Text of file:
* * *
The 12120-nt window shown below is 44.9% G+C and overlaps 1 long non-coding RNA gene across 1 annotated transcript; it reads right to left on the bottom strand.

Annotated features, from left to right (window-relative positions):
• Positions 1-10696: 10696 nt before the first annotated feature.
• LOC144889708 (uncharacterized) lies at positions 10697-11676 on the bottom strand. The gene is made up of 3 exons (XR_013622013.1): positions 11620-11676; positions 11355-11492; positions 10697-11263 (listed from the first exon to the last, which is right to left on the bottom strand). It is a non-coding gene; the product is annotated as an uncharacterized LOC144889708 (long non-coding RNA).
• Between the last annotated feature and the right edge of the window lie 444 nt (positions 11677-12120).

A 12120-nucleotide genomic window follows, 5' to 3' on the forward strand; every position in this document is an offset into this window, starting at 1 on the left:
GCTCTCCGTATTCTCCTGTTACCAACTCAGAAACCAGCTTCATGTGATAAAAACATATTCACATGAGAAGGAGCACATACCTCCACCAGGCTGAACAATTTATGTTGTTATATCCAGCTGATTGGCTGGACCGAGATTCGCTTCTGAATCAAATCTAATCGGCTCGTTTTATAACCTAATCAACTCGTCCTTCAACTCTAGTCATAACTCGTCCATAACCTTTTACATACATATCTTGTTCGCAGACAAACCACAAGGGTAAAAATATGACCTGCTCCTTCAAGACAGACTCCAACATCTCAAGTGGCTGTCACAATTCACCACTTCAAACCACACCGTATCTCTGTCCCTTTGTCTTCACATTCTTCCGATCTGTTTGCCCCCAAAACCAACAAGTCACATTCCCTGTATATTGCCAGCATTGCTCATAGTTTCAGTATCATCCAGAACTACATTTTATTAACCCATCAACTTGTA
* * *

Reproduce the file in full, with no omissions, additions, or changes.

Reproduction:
The 12120-nt window shown below is 44.9% G+C and overlaps 1 long non-coding RNA gene across 1 annotated transcript; it reads right to left on the bottom strand.

Annotated features, from left to right (window-relative positions):
• Positions 1-10696: 10696 nt before the first annotated feature.
• LOC144889708 (uncharacterized) lies at positions 10697-11676 on the bottom strand. The gene is made up of 3 exons (XR_013622013.1): positions 11620-11676; positions 11355-11492; positions 10697-11263 (listed from the first exon to the last, which is right to left on the bottom strand). It is a non-coding gene; the product is annotated as an uncharacterized LOC144889708 (long non-coding RNA).
• Between the last annotated feature and the right edge of the window lie 444 nt (positions 11677-12120).

A 12120-nucleotide genomic window follows, 5' to 3' on the forward strand; every position in this document is an offset into this window, starting at 1 on the left:
GCTCTCCGTATTCTCCTGTTACCAACTCAGAAACCAGCTTCATGTGATAAAAACATATTCACATGAGAAGGAGCACATACCTCCACCAGGCTGAACAATTTATGTTGTTATATCCAGCTGATTGGCTGGACCGAGATTCGCTTCTGAATCAAATCTAATCGGCTCGTTTTATAACCTAATCAACTCGTCCTTCAACTCTAGTCATAACTCGTCCATAACCTTTTACATACATATCTTGTTCGCAGACAAACCACAAGGGTAAAAATATGACCTGCTCCTTCAAGACAGACTCCAACATCTCAAGTGGCTGTCACAATTCACCACTTCAAACCACACCGTATCTCTGTCCCTTTGTCTTCACATTCTTCCGATCTGTTTGCCCCCAAAACCAACAAGTCACATTCCCTGTATATTGCCAGCATTGCTCATAGTTTCAGTATCATCCAGAACTACATTTTATTAACCCATCAACTTGTA